29 October 2020

HSBC Survey: Supporting elderly parents

**8 out of 10 Singaporeans contribute money to their elderly parents**
**Almost half said their elderly parents have suffered some level of financial difficulties**
**Most elderly in Singapore are reliant on written documents to manage their budget**

A recent survey by HSBC found that familial ties remain strong among Singaporeans. Majority of Singaporeans are financially supporting their elderly parents. Despite getting financial support from their children, Singapore’s elderly still experience some degree of financial difficulties. They are also less tech-savvy when it comes to managing their finances and many do not have a professional inheritance plan in place.

This research took the views of more than 2,200 people in Canada, mainland China, Hong Kong, Singapore and United Kingdom. It aims to understand the concerns and needs of mass and mass affluent consumers who are supporting their parents in terms of inheritance planning and everyday life.

Ms Alice Fok, Head of Customer Propositions and Marketing, HSBC Bank (Singapore) said: “The COVID-19 pandemic has put extra pressure on the ‘sandwich generation’ – those who provide care and financial support for both their children and elderly parents – making smart, long-term wealth planning more important than ever. Proper planning can take much of the stress out of both saving for retirement and caring for retirees.”

Key findings:

  • 8 out of 10 (84% - affluent1 and 80% - mass2 ) Singaporeans pay for their parents recurring costs, higher than global average (69% - affluent and 59% - mass)
  • Similar to their global peers, 1 in 2 (49% - affluent and 50% - mass) Singaporeans said their elderly parents have suffered some financial difficulties in retirement
  • Most Singaporean seniors (44% - affluent and 60% - mass) rely on written documents to manage their budget, higher than global average (38% - affluent and 49% - mass)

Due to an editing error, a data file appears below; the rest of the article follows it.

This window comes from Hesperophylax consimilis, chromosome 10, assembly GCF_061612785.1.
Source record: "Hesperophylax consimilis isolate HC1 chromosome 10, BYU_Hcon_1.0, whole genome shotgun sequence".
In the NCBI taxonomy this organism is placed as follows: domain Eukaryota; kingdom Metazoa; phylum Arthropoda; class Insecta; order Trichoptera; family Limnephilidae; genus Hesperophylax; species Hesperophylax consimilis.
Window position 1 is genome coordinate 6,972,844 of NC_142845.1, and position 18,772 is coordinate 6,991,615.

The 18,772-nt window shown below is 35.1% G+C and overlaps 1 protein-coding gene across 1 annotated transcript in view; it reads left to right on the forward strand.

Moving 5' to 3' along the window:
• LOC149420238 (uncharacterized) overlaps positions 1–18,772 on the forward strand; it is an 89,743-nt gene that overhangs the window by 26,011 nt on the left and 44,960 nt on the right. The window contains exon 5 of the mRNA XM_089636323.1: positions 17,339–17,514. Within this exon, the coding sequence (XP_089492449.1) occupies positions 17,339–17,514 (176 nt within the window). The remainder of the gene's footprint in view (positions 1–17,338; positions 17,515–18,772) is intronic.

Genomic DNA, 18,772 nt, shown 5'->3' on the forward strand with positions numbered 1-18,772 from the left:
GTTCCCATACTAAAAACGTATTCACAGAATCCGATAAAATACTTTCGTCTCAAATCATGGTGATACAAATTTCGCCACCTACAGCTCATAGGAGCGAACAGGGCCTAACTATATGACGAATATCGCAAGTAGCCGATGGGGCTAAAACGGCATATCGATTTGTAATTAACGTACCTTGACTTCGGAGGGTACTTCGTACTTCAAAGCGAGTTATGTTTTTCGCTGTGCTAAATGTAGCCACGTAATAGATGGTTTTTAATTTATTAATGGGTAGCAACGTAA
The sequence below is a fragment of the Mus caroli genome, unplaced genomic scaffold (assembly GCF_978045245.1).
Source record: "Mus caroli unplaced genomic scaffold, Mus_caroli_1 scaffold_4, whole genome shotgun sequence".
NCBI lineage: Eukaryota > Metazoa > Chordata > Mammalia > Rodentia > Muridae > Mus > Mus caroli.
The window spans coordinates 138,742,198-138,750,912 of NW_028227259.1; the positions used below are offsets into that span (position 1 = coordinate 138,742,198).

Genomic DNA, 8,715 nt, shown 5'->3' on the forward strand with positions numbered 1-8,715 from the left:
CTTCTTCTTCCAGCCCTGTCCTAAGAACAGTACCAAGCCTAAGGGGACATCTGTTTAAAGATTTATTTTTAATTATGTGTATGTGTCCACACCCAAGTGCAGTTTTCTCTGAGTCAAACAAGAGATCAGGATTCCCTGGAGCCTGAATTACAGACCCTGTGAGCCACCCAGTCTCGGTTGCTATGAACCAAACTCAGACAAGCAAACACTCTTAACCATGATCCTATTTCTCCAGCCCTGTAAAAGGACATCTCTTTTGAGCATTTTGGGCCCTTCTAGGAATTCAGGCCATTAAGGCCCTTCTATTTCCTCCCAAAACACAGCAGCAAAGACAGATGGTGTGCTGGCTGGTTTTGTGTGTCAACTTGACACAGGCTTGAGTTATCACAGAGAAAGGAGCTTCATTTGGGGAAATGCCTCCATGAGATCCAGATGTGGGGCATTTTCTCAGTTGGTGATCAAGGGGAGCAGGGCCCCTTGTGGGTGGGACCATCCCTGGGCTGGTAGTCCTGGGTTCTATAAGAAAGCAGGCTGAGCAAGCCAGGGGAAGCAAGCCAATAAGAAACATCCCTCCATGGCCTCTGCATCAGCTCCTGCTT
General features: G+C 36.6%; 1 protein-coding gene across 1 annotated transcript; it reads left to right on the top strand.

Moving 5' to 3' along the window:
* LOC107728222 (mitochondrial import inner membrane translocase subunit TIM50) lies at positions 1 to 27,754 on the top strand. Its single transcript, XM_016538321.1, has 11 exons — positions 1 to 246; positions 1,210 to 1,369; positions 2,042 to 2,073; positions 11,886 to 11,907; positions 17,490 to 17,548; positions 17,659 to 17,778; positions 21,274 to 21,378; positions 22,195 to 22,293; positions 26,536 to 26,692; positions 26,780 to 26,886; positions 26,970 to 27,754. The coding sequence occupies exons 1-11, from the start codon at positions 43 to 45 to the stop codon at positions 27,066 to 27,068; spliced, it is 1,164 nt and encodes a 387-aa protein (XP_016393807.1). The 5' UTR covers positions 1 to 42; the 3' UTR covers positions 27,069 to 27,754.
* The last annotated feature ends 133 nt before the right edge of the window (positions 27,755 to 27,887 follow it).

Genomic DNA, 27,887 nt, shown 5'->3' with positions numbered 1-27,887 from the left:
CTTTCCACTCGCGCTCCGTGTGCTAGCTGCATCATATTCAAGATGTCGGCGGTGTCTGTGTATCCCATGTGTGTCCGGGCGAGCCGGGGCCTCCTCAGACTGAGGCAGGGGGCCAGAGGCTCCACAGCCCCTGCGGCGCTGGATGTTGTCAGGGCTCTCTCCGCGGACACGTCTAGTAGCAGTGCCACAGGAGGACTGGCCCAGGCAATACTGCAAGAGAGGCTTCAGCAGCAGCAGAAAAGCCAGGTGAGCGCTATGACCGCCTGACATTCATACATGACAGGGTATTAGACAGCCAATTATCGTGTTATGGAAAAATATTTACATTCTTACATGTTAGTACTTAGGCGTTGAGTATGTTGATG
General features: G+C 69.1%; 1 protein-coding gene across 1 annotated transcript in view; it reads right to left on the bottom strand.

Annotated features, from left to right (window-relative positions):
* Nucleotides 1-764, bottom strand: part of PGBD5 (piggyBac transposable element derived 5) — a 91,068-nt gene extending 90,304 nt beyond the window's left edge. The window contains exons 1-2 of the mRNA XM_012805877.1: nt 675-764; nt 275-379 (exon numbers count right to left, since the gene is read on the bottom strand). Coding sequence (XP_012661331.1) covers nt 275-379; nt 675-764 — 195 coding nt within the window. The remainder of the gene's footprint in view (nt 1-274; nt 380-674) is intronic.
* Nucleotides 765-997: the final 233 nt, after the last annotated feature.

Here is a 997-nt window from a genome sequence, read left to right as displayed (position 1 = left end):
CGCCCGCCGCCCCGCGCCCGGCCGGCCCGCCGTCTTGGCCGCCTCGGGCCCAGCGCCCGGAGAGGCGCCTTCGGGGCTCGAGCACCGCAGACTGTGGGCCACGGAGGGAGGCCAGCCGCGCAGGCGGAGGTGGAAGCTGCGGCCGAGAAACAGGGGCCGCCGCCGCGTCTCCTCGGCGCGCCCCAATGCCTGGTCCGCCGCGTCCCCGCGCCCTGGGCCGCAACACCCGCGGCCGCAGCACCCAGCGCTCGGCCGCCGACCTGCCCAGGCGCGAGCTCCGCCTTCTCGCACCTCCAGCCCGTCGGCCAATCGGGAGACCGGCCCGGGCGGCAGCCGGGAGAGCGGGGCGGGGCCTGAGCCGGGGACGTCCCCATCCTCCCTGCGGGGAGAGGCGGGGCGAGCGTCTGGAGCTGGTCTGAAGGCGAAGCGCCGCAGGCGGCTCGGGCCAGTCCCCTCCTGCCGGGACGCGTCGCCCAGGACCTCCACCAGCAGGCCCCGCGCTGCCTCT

• Singaporeans’ biggest concern in parent care is becoming more responsible for their parents’ decisions as they age

Taking the first steps towards legacy planning

The survey showed that Singaporeans are still encountering considerable difficulties in helping their parents plan for old age. Key difficulties are helping the elderly understand the planning process (42% - affluent and 40% - mass) and the pros and cons of wills and trusts (41% - affluent and 36% - mass). An area of concern is that while most affluent Singaporeans (63%) are tapping on banks and law firms to prepare their inheritance plans, only 43% of mass Singaporeans are getting professional help.

Ms Fok added: “Part of ensuring a happy and comfortable retirement for our parents is being able to reassure them that their legacy is safe and secure. Working alongside a trusted advisor will help families balance various considerations including financial goals, obligations and aspirations.”

Understanding that family matters most to our customers, HSBC Singapore offers a full range of investment and insurance solutions to support working adults and their ageing parents with their financial needs, including legacy and estate planning.

In addition, HSBC Singapore has enhanced its Premier proposition to include new benefits and features geared at making it easier for customers to secure the financial future of their loved ones. In particular, Premier Family Banking was introduced in December 2019 to enable customers to extend Premier privileges to their spouse and children when they set up individual Premier accounts for their family members at a lower Total Relationship Balance of SGD30,000. The proposition refresh is part of HSBC Singapore’s ongoing effort to improve our solutions and offerings through the lens of our customers.

Top tips for a better retirement:

Reframe how you think about retirement: